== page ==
Stribild comprises elvitegravir (a new Integrase Inhibitor) + Truvada (tenofovir & emtricitabine/FTC) + cobicistat (a new booster drug, alternative to ritonavir boosting historically used in other combinations).
Whilst the term “Quad” and the 4 drug components seems like a 4 drug pill, it’s really only 3 drugs active against HIV, since the 4th drug – cobicistat – is included as a booster drug only, to keep the elvitegravir levels up in the blood at sufficient levels to keep HIV at bay.
Stribild has demonstrated non-inferiority to Atripla (Truvada + efavirenz -which was the first* STR), meaning that it works just as well as Atripla. Stribild has also been shown to be non-inferior to ritonavir boosted atazanavir (a Protease Inhibitor) as part of first-line treatment combination.
* Eviplera (containing Truvada + rilpivirine) was the second STR to become available.
Stribild is expected to be listed on the Pharmaceutical Benefits Scheme (PBS) for the patient cost subsidy from 1st May 2014. Once this occurs, it can be prescribed for people first starting treatment.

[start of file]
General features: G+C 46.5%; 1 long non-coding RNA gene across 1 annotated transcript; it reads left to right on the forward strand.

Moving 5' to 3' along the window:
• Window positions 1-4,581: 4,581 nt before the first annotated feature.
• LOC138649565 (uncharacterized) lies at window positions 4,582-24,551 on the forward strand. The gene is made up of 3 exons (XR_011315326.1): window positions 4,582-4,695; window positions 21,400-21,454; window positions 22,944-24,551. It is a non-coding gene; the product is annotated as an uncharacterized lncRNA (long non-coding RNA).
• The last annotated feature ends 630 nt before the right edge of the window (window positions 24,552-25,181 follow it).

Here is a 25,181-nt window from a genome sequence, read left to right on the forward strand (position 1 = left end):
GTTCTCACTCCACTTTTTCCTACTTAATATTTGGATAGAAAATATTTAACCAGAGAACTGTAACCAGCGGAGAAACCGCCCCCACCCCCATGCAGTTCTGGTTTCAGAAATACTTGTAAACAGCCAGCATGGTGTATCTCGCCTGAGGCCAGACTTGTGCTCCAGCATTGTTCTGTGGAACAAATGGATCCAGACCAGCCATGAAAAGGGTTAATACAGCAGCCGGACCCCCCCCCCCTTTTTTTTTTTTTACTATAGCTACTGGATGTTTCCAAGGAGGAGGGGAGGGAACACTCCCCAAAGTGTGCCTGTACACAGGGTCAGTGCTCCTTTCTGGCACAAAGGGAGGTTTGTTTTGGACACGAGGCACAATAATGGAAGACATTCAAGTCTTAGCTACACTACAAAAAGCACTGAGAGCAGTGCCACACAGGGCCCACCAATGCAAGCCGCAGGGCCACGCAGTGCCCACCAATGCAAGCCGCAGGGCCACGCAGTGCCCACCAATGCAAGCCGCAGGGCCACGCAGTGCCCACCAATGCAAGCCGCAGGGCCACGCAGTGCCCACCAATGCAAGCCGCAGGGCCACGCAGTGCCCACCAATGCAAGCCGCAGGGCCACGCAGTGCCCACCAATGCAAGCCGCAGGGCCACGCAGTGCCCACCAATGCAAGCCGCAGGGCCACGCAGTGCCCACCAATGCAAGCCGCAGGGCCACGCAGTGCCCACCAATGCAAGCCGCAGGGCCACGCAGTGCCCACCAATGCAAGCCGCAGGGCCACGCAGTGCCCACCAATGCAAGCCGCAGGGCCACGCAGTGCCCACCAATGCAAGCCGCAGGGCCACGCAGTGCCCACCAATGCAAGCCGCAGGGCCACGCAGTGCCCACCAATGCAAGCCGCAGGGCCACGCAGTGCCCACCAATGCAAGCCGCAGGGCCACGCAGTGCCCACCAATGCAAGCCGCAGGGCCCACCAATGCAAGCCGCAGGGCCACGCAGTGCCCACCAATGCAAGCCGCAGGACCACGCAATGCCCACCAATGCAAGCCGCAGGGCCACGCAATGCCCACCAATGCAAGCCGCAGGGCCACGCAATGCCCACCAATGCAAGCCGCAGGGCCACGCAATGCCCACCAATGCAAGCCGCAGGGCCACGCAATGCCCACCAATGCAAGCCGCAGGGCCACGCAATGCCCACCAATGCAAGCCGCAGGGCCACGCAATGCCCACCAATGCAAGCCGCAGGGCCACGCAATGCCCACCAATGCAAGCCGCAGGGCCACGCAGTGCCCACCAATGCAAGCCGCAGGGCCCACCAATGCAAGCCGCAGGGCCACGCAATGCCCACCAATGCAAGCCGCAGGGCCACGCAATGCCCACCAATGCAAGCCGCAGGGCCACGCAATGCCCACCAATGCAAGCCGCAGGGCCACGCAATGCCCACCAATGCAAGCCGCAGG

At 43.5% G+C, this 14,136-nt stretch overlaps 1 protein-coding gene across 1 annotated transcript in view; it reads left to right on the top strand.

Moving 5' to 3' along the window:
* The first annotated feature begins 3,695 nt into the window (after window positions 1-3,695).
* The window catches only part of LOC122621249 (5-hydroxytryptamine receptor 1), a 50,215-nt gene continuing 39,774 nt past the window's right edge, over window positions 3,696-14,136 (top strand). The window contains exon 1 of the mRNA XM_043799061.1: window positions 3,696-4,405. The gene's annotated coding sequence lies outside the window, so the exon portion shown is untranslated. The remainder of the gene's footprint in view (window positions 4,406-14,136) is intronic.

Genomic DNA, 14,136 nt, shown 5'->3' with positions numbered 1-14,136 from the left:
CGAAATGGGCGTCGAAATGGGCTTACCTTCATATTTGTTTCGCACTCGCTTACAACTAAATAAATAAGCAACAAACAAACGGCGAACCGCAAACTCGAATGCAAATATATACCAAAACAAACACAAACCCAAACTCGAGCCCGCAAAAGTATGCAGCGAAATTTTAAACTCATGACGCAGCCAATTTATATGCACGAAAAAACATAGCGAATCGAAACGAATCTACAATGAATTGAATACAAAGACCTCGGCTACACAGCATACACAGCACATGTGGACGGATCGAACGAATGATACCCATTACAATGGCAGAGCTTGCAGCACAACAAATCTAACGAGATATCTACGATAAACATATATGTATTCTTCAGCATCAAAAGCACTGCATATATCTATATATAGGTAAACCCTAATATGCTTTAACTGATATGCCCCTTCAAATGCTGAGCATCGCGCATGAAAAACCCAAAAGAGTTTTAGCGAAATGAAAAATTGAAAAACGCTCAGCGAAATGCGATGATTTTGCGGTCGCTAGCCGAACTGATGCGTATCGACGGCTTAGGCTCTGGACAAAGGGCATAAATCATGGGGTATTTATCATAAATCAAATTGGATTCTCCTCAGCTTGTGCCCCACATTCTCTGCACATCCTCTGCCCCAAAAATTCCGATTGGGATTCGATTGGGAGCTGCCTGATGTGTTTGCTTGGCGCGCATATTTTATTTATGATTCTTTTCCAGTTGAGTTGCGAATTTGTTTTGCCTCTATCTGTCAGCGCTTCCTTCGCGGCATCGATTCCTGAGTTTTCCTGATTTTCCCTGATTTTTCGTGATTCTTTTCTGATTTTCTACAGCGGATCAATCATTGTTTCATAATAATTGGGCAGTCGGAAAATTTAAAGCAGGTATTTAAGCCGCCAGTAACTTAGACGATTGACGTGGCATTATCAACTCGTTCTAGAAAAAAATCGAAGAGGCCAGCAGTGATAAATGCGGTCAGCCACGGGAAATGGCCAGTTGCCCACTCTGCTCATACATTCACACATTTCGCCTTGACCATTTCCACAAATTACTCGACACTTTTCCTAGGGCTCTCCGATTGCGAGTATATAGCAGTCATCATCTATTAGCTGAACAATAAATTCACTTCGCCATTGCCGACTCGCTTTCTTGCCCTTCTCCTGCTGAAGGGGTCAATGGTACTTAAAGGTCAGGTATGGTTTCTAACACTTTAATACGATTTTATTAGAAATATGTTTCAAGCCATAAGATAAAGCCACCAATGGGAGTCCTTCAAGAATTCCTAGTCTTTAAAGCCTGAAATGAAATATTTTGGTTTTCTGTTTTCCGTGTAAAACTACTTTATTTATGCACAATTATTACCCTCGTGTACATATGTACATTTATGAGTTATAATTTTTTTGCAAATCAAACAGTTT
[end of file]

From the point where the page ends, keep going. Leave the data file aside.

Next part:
Stribild is less likely to give you nightmares (as occurs with Atripla with efavirenz), and so this equates to less neurological impact. Compared to Atripla, Stribild trials have demonstrated less neurological and psychiatric events (149 [42.8%] vs. 220 [62.5%]); and less rash (59 [17%] vs. 98 [27.8%]). However, Stribild is just as effective as Atripla and also Truvada plus Reyataz (atazanavir) combination.
Ask your doctor whether Stribild is right for you versus other treatment options – there are also other new treatments available than those mentioned here. Additionally, feel free to contact QPP for more information on possible treatment options or more information about Stribild.